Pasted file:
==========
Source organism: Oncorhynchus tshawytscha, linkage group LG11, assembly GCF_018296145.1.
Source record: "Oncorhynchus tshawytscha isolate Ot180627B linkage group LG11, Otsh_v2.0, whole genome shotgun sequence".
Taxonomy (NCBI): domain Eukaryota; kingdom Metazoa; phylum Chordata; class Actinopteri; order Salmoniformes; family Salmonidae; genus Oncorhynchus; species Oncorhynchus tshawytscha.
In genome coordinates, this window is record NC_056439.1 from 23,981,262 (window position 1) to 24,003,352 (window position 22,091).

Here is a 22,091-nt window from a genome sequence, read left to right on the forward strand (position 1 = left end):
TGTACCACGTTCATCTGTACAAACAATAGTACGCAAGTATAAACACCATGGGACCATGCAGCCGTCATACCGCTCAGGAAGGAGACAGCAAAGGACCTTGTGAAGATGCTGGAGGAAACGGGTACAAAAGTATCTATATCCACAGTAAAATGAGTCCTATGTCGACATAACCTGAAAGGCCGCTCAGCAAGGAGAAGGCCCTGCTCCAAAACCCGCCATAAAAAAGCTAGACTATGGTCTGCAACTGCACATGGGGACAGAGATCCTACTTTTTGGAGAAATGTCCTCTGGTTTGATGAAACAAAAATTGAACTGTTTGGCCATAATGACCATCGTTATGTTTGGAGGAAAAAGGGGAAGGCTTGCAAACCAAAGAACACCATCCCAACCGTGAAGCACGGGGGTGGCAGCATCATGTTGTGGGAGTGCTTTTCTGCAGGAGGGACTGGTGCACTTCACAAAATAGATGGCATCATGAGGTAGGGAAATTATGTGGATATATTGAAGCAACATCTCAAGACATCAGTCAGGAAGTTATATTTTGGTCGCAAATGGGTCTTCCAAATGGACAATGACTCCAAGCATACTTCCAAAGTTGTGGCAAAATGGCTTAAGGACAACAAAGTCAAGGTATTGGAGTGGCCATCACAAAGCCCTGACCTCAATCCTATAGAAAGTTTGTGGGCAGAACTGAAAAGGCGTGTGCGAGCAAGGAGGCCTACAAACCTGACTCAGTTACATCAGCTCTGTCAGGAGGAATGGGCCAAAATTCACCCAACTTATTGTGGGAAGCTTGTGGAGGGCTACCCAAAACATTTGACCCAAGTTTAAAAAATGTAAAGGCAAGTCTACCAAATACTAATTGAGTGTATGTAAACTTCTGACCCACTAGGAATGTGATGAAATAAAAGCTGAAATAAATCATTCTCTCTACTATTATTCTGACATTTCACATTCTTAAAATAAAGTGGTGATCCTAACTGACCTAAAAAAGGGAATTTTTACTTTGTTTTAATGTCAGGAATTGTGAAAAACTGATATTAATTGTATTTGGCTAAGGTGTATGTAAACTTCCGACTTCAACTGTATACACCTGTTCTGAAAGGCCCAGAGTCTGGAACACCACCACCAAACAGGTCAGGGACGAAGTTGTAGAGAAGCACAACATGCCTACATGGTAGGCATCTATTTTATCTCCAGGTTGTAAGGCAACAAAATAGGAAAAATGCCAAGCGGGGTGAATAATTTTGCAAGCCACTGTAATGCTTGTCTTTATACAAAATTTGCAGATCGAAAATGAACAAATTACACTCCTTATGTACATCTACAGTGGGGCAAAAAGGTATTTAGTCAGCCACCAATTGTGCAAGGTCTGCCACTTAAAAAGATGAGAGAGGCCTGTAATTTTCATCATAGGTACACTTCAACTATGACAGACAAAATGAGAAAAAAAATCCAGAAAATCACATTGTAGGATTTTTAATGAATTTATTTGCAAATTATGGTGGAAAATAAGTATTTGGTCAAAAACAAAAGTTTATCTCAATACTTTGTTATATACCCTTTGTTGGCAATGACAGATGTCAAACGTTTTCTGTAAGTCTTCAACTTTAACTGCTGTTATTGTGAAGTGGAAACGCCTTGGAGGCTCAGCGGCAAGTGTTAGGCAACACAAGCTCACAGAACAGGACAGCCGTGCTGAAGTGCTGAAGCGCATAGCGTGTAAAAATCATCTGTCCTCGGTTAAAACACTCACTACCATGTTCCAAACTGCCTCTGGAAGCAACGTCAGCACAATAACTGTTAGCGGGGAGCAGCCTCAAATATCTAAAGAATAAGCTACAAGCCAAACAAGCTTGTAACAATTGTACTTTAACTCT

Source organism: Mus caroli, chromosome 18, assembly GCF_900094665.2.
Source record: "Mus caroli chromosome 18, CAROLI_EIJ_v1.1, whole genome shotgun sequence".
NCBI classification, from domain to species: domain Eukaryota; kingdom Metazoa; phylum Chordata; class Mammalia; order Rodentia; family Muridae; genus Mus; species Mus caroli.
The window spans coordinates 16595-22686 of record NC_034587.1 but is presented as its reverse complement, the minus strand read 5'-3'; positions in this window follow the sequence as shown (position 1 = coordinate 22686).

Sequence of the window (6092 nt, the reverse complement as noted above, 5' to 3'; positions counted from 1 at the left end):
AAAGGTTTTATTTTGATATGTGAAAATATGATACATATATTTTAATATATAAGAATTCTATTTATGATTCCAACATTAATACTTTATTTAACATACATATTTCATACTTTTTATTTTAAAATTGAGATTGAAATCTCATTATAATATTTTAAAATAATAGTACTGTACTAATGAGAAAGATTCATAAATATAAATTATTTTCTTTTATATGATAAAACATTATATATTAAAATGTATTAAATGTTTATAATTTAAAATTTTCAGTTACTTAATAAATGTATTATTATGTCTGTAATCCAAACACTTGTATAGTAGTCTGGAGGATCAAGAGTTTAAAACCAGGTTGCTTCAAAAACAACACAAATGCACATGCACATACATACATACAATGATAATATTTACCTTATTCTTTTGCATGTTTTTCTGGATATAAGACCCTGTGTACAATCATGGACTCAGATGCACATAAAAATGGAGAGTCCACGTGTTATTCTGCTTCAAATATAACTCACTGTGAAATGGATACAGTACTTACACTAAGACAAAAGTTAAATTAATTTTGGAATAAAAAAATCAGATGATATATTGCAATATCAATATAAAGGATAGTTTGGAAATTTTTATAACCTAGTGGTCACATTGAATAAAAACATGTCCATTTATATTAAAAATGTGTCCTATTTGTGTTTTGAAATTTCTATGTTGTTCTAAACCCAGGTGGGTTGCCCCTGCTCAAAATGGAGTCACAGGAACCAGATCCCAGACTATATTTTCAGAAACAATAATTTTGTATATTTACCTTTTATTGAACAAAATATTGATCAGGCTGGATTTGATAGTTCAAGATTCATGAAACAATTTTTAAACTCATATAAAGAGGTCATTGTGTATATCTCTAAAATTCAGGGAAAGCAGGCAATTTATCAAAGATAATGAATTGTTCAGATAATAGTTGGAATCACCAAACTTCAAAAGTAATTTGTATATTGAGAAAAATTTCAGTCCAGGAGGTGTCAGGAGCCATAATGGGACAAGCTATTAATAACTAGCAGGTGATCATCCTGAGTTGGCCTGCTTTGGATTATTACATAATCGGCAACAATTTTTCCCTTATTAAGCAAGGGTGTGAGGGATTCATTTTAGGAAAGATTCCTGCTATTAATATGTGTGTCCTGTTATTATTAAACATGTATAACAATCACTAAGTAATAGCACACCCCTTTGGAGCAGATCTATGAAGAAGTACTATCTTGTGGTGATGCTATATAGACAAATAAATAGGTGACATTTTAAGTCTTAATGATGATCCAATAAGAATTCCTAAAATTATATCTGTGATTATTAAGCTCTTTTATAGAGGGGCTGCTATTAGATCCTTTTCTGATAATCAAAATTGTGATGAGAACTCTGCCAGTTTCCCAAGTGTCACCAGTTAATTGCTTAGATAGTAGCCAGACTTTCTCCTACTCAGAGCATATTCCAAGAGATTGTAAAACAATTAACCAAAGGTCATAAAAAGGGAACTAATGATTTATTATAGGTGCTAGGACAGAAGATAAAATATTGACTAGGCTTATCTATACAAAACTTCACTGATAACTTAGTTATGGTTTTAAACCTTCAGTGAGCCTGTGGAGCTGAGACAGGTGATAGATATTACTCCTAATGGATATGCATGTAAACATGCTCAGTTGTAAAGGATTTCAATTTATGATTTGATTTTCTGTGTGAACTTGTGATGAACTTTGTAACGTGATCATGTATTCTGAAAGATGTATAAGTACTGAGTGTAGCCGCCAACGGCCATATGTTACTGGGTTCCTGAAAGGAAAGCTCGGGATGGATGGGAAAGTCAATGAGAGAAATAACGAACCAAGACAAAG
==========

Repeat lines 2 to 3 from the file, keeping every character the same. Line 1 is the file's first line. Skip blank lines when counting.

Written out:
Source record: "Oncorhynchus tshawytscha isolate Ot180627B linkage group LG11, Otsh_v2.0, whole genome shotgun sequence".
Taxonomy (NCBI): domain Eukaryota; kingdom Metazoa; phylum Chordata; class Actinopteri; order Salmoniformes; family Salmonidae; genus Oncorhynchus; species Oncorhynchus tshawytscha.